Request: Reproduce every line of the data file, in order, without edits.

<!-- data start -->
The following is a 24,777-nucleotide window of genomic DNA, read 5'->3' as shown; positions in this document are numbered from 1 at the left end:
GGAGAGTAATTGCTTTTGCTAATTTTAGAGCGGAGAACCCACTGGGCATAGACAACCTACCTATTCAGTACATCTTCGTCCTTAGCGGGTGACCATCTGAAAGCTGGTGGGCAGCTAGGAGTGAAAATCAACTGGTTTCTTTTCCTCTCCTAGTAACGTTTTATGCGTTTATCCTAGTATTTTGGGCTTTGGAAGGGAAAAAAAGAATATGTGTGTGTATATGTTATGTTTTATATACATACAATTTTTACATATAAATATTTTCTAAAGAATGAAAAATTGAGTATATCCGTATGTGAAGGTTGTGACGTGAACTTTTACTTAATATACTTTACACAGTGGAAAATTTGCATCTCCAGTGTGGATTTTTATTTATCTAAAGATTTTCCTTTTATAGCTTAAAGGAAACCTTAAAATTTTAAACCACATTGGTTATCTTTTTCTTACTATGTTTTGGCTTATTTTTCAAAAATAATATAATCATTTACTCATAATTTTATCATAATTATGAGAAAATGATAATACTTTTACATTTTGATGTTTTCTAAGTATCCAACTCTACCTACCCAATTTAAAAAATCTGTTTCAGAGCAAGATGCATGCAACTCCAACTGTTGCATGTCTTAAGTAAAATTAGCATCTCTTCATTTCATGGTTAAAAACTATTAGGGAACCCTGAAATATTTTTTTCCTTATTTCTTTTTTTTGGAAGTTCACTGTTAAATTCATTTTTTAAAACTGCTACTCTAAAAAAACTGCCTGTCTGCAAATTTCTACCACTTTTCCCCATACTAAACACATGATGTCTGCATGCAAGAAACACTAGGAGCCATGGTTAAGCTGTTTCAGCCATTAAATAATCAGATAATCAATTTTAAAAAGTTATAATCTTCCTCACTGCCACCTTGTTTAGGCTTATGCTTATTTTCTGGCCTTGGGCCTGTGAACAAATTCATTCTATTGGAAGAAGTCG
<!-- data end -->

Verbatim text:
The following is a 24,777-nucleotide window of genomic DNA, read 5'->3' as shown; positions in this document are numbered from 1 at the left end:
GGAGAGTAATTGCTTTTGCTAATTTTAGAGCGGAGAACCCACTGGGCATAGACAACCTACCTATTCAGTACATCTTCGTCCTTAGCGGGTGACCATCTGAAAGCTGGTGGGCAGCTAGGAGTGAAAATCAACTGGTTTCTTTTCCTCTCCTAGTAACGTTTTATGCGTTTATCCTAGTATTTTGGGCTTTGGAAGGGAAAAAAAGAATATGTGTGTGTATATGTTATGTTTTATATACATACAATTTTTACATATAAATATTTTCTAAAGAATGAAAAATTGAGTATATCCGTATGTGAAGGTTGTGACGTGAACTTTTACTTAATATACTTTACACAGTGGAAAATTTGCATCTCCAGTGTGGATTTTTATTTATCTAAAGATTTTCCTTTTATAGCTTAAAGGAAACCTTAAAATTTTAAACCACATTGGTTATCTTTTTCTTACTATGTTTTGGCTTATTTTTCAAAAATAATATAATCATTTACTCATAATTTTATCATAATTATGAGAAAATGATAATACTTTTACATTTTGATGTTTTCTAAGTATCCAACTCTACCTACCCAATTTAAAAAATCTGTTTCAGAGCAAGATGCATGCAACTCCAACTGTTGCATGTCTTAAGTAAAATTAGCATCTCTTCATTTCATGGTTAAAAACTATTAGGGAACCCTGAAATATTTTTTTCCTTATTTCTTTTTTTTGGAAGTTCACTGTTAAATTCATTTTTTAAAACTGCTACTCTAAAAAAACTGCCTGTCTGCAAATTTCTACCACTTTTCCCCATACTAAACACATGATGTCTGCATGCAAGAAACACTAGGAGCCATGGTTAAGCTGTTTCAGCCATTAAATAATCAGATAATCAATTTTAAAAAGTTATAATCTTCCTCACTGCCACCTTGTTTAGGCTTATGCTTATTTTCTGGCCTTGGGCCTGTGAACAAATTCATTCTATTGGAAGAAGTCG